detail - Media Programme Sub-Sahara Africa
KAS Media Africa hosted ten journalism academics in Johannesburg recently for back-to-back conferences. The professors represented Journalism schools in nine African countries – Zimbabwe, Zambia, Namibia, Malawi, Uganda, Tanzania, Nigeria, Ghana and Cameroon – and for the past few years have been working together on developing and improving their respective schools’ Business or Economics Journalism training offerings.
They have been receiving one-on-one mentoring from respected Business journalist and academic Nixon Kariithi to develop tailored curricula, with the ultimate aim of improving the crop of critically-minded and economically-savvy young journalism graduates.
Since their annual meeting coincided with the African Investigative Journalism Conference (AIJC), the academics first participated in the three day conference, which took place on the Wits University campus. Sessions covered several of the past year’s key investigative journalism stories and exposés on the continent including the Cambridge Analytica story, the Gupta Leaks and Anas Anas’ revelations of corruption amongst Ghanaian football referees. There was also a data journalism training track, masterclasses in “following the money” and a half-day workshop on making newsrooms sustainable.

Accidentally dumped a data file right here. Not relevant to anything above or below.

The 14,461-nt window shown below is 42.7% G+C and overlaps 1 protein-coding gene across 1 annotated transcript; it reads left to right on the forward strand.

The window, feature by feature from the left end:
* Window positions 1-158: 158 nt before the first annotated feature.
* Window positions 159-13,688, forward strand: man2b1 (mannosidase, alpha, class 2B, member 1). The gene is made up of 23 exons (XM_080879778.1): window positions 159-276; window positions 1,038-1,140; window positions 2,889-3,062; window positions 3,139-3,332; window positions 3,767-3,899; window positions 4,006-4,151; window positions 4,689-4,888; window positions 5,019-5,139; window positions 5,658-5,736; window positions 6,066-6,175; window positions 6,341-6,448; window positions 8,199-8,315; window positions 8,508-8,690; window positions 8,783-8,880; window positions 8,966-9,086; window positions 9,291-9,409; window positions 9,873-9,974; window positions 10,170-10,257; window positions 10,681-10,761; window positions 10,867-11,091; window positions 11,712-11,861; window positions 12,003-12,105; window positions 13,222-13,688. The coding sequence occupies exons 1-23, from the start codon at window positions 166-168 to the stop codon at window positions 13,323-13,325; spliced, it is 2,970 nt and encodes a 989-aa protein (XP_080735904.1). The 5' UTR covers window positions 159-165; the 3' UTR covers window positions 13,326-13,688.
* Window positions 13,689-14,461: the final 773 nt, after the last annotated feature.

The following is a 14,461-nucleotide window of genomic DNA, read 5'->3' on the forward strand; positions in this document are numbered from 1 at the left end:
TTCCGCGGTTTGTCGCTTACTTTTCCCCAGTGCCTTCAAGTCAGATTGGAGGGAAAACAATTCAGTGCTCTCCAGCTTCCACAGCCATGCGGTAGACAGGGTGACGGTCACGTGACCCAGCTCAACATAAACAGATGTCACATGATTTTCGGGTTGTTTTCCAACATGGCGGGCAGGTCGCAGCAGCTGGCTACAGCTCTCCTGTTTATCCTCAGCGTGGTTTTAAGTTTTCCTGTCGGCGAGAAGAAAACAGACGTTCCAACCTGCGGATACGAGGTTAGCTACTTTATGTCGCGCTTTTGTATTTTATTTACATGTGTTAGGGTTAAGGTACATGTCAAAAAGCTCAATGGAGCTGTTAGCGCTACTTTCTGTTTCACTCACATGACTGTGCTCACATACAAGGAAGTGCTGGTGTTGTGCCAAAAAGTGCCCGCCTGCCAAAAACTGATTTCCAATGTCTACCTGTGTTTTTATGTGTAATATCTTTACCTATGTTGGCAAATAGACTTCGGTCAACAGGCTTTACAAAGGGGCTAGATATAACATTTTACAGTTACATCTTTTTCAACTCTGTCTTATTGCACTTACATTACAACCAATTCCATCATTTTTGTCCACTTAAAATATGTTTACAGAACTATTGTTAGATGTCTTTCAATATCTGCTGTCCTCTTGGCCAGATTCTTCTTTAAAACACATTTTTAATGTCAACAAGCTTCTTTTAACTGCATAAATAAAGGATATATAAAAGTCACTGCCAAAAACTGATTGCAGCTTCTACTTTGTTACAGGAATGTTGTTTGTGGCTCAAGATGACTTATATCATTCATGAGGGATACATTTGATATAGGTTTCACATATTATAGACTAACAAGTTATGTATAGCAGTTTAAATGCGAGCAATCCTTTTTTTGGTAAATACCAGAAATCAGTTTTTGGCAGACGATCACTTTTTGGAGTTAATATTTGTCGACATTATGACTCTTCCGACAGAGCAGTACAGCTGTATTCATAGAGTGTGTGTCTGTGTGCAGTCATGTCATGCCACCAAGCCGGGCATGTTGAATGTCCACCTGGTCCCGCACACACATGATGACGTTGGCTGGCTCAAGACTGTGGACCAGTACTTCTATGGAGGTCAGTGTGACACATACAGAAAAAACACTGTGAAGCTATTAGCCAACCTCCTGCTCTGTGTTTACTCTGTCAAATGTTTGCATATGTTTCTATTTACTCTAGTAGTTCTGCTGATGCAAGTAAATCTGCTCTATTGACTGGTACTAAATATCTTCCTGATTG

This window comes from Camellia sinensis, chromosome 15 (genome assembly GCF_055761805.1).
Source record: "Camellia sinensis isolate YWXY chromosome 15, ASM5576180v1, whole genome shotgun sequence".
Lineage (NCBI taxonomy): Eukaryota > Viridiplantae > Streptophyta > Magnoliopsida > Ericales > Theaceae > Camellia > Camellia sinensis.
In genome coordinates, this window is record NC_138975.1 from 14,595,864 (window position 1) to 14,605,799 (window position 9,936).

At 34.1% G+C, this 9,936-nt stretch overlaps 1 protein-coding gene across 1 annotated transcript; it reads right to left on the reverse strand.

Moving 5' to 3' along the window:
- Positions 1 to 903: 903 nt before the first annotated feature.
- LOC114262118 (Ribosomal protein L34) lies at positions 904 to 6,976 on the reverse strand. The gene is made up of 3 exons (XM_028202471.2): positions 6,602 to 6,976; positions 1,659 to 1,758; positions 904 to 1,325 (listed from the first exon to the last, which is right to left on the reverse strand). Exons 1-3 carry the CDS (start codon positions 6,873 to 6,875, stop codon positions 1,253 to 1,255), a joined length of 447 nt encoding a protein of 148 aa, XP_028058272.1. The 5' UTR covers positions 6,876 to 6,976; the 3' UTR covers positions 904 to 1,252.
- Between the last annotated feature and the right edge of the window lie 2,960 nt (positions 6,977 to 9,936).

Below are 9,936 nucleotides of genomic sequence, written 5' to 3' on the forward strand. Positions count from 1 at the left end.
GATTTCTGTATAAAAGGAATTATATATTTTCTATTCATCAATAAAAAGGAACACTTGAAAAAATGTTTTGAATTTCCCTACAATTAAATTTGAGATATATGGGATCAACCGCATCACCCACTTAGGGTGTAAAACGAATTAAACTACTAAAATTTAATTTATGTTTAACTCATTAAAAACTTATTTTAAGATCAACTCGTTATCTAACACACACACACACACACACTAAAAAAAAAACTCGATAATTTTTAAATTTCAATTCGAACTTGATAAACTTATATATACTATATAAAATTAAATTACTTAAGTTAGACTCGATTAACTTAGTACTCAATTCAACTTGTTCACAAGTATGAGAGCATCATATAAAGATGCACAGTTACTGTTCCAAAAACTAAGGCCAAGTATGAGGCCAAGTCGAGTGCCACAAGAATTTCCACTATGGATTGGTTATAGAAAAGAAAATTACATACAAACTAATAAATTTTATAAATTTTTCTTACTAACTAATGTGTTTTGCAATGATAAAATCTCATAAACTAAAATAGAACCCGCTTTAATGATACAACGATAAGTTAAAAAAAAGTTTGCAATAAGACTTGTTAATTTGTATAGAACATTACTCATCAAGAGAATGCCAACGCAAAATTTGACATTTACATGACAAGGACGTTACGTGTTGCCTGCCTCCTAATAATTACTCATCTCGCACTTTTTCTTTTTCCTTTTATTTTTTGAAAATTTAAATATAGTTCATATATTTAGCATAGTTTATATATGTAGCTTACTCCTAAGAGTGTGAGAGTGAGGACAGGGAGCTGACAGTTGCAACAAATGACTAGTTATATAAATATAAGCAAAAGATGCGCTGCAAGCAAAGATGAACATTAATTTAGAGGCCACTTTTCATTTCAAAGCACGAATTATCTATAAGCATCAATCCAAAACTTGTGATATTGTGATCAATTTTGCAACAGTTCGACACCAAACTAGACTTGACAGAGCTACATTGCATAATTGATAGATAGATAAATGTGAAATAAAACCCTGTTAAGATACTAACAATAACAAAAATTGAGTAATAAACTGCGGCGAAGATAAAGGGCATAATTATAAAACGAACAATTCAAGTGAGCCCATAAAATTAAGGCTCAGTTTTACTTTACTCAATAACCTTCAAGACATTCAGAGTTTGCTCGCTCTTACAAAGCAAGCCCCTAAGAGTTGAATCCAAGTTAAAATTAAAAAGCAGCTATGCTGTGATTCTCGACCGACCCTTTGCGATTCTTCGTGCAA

After the update on developments in journalism practise, the ten professors convened at the KAS offices in Dunkeld for the second workshop, focused on the development and teaching of their Business Journalism curricula. They each delivered progress reports and Nixon Kariithi offered guidance on how to prepare and gather innovative teaching tools, assess students and train mid-career journalists. As a case study he also highlighted how to teach students about reporting the national budget and other perennial news stories.
KAS Media Africa’s 2018 scholar, Arnold Segawa, a reporter and anchor for business TV channel CNBC Africa, also joined the workshop and presented his Masters research into media coverage of SA Reserve Bank Monetary Policy Committee meetings.
At a previous meeting the group had decided as a side project to produce a book to be used as an academic resource for their students, with each academic producing a chapter on an economic topic relevant to their region. Each presented on their idea and research so far and held discussions on the chapters and next steps.
The workshop concluded with a field trip to the CNBC Africa offices in Sandton where Head of Programming, Chris Bishop, gave a tour of the studios and discussed some of the challenges of reporting on Business in an African context.